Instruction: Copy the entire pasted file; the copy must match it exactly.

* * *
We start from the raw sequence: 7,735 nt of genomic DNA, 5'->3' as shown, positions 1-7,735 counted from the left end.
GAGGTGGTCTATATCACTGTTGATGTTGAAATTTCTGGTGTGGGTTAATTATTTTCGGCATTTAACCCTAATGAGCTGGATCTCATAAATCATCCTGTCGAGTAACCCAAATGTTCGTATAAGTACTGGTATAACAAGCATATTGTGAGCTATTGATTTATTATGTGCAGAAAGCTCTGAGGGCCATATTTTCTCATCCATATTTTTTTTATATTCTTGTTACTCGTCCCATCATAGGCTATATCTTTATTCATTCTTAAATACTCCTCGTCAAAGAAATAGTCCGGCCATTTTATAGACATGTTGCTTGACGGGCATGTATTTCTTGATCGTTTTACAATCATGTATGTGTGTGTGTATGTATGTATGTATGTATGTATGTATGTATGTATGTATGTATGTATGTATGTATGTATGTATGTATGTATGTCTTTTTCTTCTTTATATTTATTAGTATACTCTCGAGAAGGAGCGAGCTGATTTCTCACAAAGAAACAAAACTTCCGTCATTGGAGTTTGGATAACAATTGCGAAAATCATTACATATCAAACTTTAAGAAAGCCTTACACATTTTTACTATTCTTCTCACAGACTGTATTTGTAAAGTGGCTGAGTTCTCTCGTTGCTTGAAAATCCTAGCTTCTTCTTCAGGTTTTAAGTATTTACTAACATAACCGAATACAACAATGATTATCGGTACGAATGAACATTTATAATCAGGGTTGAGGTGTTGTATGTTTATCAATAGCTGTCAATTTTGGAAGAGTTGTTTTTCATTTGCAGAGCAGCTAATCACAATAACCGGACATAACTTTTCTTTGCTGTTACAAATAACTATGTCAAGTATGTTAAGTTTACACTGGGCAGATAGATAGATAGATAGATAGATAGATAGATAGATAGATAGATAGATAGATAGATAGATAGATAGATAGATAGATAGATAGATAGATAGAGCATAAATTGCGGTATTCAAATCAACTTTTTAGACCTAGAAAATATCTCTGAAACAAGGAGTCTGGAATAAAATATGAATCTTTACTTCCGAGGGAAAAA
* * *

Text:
We start from the raw sequence: 7,735 nt of genomic DNA, 5'->3' as shown, positions 1-7,735 counted from the left end.
GAGGTGGTCTATATCACTGTTGATGTTGAAATTTCTGGTGTGGGTTAATTATTTTCGGCATTTAACCCTAATGAGCTGGATCTCATAAATCATCCTGTCGAGTAACCCAAATGTTCGTATAAGTACTGGTATAACAAGCATATTGTGAGCTATTGATTTATTATGTGCAGAAAGCTCTGAGGGCCATATTTTCTCATCCATATTTTTTTTATATTCTTGTTACTCGTCCCATCATAGGCTATATCTTTATTCATTCTTAAATACTCCTCGTCAAAGAAATAGTCCGGCCATTTTATAGACATGTTGCTTGACGGGCATGTATTTCTTGATCGTTTTACAATCATGTATGTGTGTGTGTATGTATGTATGTATGTATGTATGTATGTATGTATGTATGTATGTATGTATGTATGTATGTATGTATGTATGTCTTTTTCTTCTTTATATTTATTAGTATACTCTCGAGAAGGAGCGAGCTGATTTCTCACAAAGAAACAAAACTTCCGTCATTGGAGTTTGGATAACAATTGCGAAAATCATTACATATCAAACTTTAAGAAAGCCTTACACATTTTTACTATTCTTCTCACAGACTGTATTTGTAAAGTGGCTGAGTTCTCTCGTTGCTTGAAAATCCTAGCTTCTTCTTCAGGTTTTAAGTATTTACTAACATAACCGAATACAACAATGATTATCGGTACGAATGAACATTTATAATCAGGGTTGAGGTGTTGTATGTTTATCAATAGCTGTCAATTTTGGAAGAGTTGTTTTTCATTTGCAGAGCAGCTAATCACAATAACCGGACATAACTTTTCTTTGCTGTTACAAATAACTATGTCAAGTATGTTAAGTTTACACTGGGCAGATAGATAGATAGATAGATAGATAGATAGATAGATAGATAGATAGATAGATAGATAGATAGATAGATAGATAGATAGATAGATAGATAGAGCATAAATTGCGGTATTCAAATCAACTTTTTAGACCTAGAAAATATCTCTGAAACAAGGAGTCTGGAATAAAATATGAATCTTTACTTCCGAGGGAAAAA